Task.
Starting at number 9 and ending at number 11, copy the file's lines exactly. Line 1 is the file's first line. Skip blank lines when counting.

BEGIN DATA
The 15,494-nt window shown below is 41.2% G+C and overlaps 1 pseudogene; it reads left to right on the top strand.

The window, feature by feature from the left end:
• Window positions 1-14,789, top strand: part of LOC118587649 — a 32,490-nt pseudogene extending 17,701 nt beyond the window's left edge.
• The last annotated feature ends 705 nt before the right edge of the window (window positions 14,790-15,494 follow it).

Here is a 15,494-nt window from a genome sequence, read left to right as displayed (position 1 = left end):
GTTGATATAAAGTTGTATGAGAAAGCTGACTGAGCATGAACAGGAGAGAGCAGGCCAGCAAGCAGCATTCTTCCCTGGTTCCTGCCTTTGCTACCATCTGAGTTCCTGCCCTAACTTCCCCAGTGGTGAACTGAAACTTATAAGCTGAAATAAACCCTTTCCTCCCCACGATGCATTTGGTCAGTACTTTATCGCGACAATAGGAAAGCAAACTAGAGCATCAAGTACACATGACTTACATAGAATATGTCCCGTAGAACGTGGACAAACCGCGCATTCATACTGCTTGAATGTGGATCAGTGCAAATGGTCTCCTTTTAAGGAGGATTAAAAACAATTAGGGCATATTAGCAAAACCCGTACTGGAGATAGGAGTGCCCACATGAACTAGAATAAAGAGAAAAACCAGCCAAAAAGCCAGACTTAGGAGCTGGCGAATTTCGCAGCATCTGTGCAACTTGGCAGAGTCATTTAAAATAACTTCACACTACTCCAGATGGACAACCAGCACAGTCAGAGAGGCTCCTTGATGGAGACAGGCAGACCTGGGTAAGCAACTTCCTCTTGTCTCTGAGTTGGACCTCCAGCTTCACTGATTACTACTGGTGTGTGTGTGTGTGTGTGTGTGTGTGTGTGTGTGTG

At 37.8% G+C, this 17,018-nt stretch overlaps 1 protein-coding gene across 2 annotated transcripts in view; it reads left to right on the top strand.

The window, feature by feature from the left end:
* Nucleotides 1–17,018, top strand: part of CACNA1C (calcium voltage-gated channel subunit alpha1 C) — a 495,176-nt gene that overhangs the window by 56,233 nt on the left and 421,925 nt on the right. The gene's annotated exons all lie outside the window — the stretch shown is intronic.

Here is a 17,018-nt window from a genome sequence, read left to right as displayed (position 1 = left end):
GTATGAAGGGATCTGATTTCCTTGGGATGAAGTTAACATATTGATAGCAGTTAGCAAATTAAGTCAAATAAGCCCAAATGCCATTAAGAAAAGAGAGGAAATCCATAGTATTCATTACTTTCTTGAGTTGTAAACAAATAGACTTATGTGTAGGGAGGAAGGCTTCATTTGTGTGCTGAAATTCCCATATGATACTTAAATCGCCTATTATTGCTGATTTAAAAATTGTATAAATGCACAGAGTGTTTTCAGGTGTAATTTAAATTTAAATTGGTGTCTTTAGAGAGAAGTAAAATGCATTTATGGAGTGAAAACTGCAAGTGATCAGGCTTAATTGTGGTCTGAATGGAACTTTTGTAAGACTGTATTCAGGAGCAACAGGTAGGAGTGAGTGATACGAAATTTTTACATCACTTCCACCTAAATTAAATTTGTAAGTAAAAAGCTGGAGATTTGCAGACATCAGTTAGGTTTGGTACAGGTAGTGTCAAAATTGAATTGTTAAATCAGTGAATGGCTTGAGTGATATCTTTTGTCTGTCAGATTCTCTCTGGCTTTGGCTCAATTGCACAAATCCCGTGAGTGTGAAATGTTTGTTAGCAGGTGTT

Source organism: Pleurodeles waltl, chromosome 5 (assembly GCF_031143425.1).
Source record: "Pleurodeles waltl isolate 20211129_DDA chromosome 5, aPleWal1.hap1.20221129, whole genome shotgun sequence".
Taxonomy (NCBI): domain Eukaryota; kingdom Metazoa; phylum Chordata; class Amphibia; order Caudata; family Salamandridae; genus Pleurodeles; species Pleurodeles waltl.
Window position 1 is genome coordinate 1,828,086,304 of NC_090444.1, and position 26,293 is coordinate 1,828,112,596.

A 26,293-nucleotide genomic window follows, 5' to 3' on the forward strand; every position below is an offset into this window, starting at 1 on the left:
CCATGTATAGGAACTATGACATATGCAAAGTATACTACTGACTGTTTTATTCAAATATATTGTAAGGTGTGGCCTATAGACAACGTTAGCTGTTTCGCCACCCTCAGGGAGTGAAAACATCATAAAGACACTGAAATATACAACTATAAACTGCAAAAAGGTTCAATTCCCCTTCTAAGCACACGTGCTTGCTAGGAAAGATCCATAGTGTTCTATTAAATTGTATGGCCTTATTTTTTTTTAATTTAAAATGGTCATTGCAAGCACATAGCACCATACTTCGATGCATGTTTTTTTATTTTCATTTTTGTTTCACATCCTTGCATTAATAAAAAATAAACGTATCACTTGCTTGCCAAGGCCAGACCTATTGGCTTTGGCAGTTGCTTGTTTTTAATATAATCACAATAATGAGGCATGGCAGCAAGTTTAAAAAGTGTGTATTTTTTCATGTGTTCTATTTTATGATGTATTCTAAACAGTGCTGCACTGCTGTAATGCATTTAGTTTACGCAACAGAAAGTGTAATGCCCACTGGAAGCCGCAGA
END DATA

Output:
* Nucleotides 1–17,018, top strand: part of CACNA1C (calcium voltage-gated channel subunit alpha1 C) — a 495,176-nt gene that overhangs the window by 56,233 nt on the left and 421,925 nt on the right. The gene's annotated exons all lie outside the window — the stretch shown is intronic.

Here is a 17,018-nt window from a genome sequence, read left to right as displayed (position 1 = left end):
GTATGAAGGGATCTGATTTCCTTGGGATGAAGTTAACATATTGATAGCAGTTAGCAAATTAAGTCAAATAAGCCCAAATGCCATTAAGAAAAGAGAGGAAATCCATAGTATTCATTACTTTCTTGAGTTGTAAACAAATAGACTTATGTGTAGGGAGGAAGGCTTCATTTGTGTGCTGAAATTCCCATATGATACTTAAATCGCCTATTATTGCTGATTTAAAAATTGTATAAATGCACAGAGTGTTTTCAGGTGTAATTTAAATTTAAATTGGTGTCTTTAGAGAGAAGTAAAATGCATTTATGGAGTGAAAACTGCAAGTGATCAGGCTTAATTGTGGTCTGAATGGAACTTTTGTAAGACTGTATTCAGGAGCAACAGGTAGGAGTGAGTGATACGAAATTTTTACATCACTTCCACCTAAATTAAATTTGTAAGTAAAAAGCTGGAGATTTGCAGACATCAGTTAGGTTTGGTACAGGTAGTGTCAAAATTGAATTGTTAAATCAGTGAATGGCTTGAGTGATATCTTTTGTCTGTCAGATTCTCTCTGGCTTTGGCTCAATTGCACAAATCCCGTGAGTGTGAAATGTTTGTTAGCAGGTGTT